Phulkari Khaddar Bagh Vintage handwork embroidery from Punjab, India Early 20th century. The word Phulkari literally means “flower-embroidery”. The art of Phulkari originated in 15th century AD in Punjab, a north Indian state in India. Most of the women in small towns and villages are busy creating amazing Phulkari shawls, dupattas and other hand woven garments. Phulkari embroidery is basically done on cotton or khaddar material. Decorative pieces are used as shawls and dupattas that cover head whereas Bagh is created on the garment that covers the whole body. Today Phulkari has become an integral part of day today life of women in Punjab.
The embroidery is very simple but the color combination, stitches and the pattern makes it look spectacular and gorgeous. It is created on fabrics like chinon silk, cotton, kota net, khaddar and is used in various ways. Today phulkari is not only seen on garments but can also be seen on bed sheets, pillow covers, curtains, wall hangings etc.
It is a form of traditional art where it is done in simple designs with long and short darn stitches. The shorter the stitch is the finer it looks. The art of Phulkari lies in the manipulation of patterns, colors and the length of stitches. In early days the silk thread used in embroidery was brought from Afghanistan, China and other parts of India like Kashmir and Bengal.
The bright colors are always preferred when it comes to Phulkari because it refers to flowers and garden. The main colors used are Yellow, red, green, orange, pink and blue. The most interesting part of phulkari is that, no different shades are used for shading purpose; rather it’s done with the horizontal, diagonal and vertical stitches. The shiny thread reflects different shades in different directions.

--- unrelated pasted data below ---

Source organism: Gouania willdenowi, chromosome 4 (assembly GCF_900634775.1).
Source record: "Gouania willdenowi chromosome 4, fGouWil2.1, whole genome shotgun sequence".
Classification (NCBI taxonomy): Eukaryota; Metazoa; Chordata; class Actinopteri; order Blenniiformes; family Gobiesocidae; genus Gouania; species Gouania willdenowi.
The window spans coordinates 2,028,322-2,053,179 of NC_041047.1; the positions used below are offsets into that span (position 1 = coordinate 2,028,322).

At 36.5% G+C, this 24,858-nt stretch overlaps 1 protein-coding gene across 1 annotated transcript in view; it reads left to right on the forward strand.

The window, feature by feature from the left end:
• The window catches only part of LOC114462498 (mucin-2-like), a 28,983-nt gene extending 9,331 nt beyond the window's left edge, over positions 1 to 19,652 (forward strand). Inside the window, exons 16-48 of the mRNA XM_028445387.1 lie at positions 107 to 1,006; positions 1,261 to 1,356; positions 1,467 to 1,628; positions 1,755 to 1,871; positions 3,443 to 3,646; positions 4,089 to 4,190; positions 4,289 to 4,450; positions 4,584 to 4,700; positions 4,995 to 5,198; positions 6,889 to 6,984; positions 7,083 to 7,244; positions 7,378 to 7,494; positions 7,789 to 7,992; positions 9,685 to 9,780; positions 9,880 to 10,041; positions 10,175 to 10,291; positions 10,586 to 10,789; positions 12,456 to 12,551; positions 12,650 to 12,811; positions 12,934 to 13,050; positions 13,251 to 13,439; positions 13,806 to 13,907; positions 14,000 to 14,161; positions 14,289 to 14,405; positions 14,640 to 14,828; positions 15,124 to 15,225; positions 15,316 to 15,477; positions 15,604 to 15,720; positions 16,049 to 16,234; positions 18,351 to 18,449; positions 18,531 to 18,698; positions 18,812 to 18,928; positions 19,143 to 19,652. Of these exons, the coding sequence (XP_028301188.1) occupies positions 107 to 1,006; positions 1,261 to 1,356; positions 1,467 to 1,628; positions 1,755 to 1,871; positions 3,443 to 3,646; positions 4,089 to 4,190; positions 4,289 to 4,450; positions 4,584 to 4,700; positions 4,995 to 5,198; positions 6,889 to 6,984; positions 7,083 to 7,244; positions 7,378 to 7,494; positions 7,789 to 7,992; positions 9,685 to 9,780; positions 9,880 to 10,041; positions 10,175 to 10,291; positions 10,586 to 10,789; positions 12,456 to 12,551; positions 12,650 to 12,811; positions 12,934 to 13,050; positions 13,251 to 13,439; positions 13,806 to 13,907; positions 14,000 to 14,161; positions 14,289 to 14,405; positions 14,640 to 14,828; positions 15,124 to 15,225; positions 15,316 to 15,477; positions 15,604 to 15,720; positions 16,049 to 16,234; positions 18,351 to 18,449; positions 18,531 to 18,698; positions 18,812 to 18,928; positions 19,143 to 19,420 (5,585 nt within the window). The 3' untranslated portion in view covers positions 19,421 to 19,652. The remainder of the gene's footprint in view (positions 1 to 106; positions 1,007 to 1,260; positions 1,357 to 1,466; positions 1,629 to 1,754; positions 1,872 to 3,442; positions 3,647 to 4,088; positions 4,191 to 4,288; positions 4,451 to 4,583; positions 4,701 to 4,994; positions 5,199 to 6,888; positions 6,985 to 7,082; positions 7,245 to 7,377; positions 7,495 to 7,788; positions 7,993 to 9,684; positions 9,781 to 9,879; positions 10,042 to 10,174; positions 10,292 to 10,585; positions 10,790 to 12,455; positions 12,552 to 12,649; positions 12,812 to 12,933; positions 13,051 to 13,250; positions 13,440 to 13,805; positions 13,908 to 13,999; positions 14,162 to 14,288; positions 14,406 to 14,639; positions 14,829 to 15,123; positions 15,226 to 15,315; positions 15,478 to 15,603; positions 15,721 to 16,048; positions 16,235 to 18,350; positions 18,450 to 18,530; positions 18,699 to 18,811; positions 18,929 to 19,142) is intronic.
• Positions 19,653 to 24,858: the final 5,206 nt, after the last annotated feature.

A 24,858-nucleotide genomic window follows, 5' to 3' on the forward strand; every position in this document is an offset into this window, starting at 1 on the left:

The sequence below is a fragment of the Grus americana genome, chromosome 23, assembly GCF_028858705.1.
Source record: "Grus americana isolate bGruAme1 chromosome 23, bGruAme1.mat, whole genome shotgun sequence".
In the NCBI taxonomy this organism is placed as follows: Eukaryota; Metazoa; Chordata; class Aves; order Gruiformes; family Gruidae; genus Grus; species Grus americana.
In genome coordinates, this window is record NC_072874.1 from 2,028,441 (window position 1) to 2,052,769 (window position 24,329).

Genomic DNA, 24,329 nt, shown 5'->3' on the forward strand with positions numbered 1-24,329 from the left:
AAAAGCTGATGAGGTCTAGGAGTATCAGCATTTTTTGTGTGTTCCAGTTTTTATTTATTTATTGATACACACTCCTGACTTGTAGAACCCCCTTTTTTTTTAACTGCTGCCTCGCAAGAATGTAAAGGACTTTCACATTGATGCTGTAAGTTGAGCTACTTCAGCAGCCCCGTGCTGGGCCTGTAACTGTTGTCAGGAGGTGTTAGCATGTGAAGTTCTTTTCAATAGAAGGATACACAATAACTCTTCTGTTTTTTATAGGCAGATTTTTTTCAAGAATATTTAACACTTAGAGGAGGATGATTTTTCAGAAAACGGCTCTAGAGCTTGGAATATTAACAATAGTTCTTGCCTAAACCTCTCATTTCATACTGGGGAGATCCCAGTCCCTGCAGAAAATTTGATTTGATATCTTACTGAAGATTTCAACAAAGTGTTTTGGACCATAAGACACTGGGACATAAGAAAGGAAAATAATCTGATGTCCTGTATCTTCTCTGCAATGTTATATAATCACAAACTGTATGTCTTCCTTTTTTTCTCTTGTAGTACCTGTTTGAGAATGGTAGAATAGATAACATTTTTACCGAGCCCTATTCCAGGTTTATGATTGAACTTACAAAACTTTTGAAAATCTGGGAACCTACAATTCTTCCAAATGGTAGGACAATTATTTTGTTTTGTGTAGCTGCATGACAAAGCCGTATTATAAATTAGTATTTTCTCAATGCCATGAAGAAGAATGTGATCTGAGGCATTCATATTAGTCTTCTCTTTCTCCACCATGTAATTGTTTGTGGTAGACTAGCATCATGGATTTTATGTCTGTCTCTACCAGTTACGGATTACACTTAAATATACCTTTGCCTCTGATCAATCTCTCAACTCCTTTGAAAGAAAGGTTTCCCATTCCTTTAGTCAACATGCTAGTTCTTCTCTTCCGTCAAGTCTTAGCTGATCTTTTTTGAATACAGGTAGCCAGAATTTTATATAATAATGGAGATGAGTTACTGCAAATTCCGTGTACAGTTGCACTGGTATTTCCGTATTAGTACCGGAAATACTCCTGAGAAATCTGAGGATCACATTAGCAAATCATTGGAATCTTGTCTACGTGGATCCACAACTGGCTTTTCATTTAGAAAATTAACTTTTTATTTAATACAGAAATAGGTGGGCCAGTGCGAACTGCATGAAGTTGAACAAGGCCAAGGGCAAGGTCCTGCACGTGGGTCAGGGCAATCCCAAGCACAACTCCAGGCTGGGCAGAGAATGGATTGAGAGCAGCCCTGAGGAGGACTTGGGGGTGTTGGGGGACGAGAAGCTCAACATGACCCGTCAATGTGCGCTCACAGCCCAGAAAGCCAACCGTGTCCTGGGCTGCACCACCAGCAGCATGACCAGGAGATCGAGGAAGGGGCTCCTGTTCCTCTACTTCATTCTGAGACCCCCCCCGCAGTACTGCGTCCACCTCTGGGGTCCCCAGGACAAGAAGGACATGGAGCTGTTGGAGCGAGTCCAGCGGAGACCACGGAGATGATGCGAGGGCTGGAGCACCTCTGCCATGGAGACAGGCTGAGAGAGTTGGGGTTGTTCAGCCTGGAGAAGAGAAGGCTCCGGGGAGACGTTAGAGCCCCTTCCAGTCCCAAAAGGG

In early days the cloth used for phulkari was basically cotton and khadi which was home-spun and dyed. The tough cloth was appropriate to work without frame and was easy to maintain. The stitch counting was also easy, as the weaver has to count the stitches to maintain the symmetry. Today a variety of fabric is used in this traditional embroidery. The dupattas can vary from chiffon, Georgette and crepe.
Perfect Piece of Art:
This bagh phulkari, with its base cloth barely visible beneath the solid embroidery that covers the surface, displays a perfectly rendered pattern in multiple colors. Vintage Khaddar Bagh Phulkari embroidery was done on two smaller pieces of fabric that were then stitched together. The pattern aligns flawlessly, demonstrating the great skill of the embroiderer. A now illegible pen inscription near one corner might record the name of the embroiderer, the weaver or dyer of the cloth, or the cloth’s recipient.
Early 20th Centry Phulkari Khddar Bagh
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